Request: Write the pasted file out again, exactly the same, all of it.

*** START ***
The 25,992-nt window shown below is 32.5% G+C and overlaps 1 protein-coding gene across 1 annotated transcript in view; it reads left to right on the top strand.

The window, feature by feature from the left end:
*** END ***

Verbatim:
The 25,992-nt window shown below is 32.5% G+C and overlaps 1 protein-coding gene across 1 annotated transcript in view; it reads left to right on the top strand.

The window, feature by feature from the left end: